Simply because a book does not specifically state that it is a later printing does not mean that it IS a first edition!
A word about books signed by the author with an inscription vs books which are "flatsigned": The current preference of some collectors for books which are signed without mention of a "previous owner" is quite recent -- is, in fact, primarily an internet phenomena. Pre-internet, a book which was signed and inscribed by the author was considered preferable to a book with just a simple signature. One of the obvious reasons for this is that it's much more difficult to forge an inscription and signature than it is to forge just a simple signature!
As to condition, I sometimes feel we should post something like this:
WARNING: Many of these books were owned by actual children. Hopefully most of the wee tots were in the habit of washing their hands.
Yes, children's books were usually owned by children. They are the audience the books were created, designed and intended for and that's part of the charm of children's books. And so there are frequently fond gift inscriptions from family or friends, dustjackets are often price-clipped (heaven forfend!) and sometimes there are little page turning dimples...and worse. We try to avoid the "and worse" and offer the nicest copies we can find. But the reality is that many children's books were read to sorry ends. And, since children received many of their 'better books' as gifts, price-clippings and inscriptions are somewhat inevitable and are part of the history of a book. Dealers rarely mentioned such things when cataloguing pre-internet. After all, children bought far fewer books for themselves than adults bought for them.
Some collectors direct their focus to copies of "The Night Before Christmas" also known as "Twas the Night Before Christmas" and "A Visit From St. Nicholas." Clement Clarke Moore's timeless poem was first published anonymously in 1823 and over the years hundreds of illustrated versions have been published to the delight of children and the joy of collectors.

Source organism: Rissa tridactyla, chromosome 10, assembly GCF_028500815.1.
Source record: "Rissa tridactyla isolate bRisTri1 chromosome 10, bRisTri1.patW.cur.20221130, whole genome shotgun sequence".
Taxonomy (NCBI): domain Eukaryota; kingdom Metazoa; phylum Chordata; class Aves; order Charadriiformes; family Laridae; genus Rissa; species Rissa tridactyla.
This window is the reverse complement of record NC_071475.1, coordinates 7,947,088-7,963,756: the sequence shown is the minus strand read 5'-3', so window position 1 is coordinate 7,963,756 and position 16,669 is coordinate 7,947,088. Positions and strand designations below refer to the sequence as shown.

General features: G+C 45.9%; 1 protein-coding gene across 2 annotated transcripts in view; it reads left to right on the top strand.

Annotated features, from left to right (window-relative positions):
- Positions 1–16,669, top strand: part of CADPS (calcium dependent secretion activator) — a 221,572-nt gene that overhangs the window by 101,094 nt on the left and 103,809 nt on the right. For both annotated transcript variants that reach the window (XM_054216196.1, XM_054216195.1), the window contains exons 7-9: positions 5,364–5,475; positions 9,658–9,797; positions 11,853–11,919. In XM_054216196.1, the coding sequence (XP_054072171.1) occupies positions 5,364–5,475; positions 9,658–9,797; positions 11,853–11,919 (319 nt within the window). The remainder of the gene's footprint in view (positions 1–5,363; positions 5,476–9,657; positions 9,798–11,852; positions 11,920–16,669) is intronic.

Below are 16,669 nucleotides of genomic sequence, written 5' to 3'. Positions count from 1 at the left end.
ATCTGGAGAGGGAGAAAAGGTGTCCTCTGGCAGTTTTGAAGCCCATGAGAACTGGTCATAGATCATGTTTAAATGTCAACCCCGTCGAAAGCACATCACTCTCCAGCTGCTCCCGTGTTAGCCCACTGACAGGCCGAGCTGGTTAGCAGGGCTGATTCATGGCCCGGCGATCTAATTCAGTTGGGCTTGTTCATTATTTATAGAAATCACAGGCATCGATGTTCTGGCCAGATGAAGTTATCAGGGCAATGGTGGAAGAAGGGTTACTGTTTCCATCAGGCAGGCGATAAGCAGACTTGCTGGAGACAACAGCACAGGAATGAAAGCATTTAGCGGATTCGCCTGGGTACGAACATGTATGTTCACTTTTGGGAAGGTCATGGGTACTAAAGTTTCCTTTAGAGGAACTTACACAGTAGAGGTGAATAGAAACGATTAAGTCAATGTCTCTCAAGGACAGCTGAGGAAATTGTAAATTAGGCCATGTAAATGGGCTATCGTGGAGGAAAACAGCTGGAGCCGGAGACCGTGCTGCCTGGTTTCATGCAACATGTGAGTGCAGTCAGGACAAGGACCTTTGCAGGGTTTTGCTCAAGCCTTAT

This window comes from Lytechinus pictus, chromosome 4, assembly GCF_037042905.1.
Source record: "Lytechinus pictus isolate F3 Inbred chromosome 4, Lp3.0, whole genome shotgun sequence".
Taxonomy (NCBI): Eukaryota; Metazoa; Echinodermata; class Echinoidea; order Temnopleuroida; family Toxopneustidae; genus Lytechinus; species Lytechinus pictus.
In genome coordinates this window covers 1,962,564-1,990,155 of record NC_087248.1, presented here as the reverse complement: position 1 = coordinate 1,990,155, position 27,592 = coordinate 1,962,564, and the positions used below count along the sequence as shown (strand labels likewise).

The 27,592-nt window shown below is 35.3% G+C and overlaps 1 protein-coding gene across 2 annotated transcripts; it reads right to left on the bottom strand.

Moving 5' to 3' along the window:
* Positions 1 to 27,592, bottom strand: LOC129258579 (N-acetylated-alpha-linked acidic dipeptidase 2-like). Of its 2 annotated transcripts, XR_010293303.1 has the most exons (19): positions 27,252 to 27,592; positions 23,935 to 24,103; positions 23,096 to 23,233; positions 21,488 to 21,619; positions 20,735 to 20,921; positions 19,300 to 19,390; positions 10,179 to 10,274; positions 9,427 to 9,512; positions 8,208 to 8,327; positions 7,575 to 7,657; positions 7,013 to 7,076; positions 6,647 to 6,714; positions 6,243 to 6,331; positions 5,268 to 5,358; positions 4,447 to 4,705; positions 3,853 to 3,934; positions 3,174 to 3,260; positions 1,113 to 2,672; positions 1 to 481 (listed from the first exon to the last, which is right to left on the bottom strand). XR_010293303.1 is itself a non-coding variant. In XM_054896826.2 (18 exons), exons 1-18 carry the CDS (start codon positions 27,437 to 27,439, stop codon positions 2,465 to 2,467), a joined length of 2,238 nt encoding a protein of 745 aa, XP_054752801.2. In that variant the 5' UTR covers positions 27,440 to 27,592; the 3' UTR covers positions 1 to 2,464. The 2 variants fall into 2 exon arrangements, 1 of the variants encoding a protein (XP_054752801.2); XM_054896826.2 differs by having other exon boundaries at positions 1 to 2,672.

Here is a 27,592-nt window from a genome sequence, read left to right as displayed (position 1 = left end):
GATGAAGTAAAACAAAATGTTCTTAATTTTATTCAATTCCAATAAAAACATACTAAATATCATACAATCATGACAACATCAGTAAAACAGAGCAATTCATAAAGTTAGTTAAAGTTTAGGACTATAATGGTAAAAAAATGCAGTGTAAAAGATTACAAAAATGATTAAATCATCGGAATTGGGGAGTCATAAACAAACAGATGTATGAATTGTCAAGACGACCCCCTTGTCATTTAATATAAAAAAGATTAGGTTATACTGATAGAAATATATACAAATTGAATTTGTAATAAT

I've always thought it would be interesting to put together a collection of non-fiction children's books from the last century. The way in which we introduce and explain the world to children changes over the years and is reflective of the larger society. Popular illustration styles change too, from the detailed drawings of the teens and twenties, through the strongly designed images of the 50's, to the outrageous colors of the 60's, and so on. Anything which interests you is fair game for collecting so there's lots of room to be imaginative.
Another intriguing avenue to explore is children's books set in your state or your town, or children's books written or illustrated by authors and illustrators from your state. You might have to do a little research if this suits your fancy but that's part of the fun. You learn and build on what you've learned and your collection reflects your interest.
Book collecting is not a superficial pastime, be it children's books, modern firsts or whatever books are your passion. The more you learn about the books which deeply interest you, the more enjoyment you'll derive from your collection.
When starting a children's book collection, by all means collect what you truly love. Some of the most exciting collections are built by people who have an idea they want to pursue and a feeling for what they consider interesting and meaningful. Book collecting is an adventure!
We will continue to add to this page.
I decided to add this image just because I like it. It's Phil Stong and Kurt Wiese as drawn by the latter in the early 1950's. Taken from the dustjacket of a book by them, the caption reads: K. Wiese / With apologies to Phil.
I've added a photo of author / illustrator Jeanne Bendick, ca 1955.
Self-portrait of Tomie dePaola with his two Abyssinian cats, ca 1979, from a dustjacket.
Don Freeman ca 1975, from a dustjacket.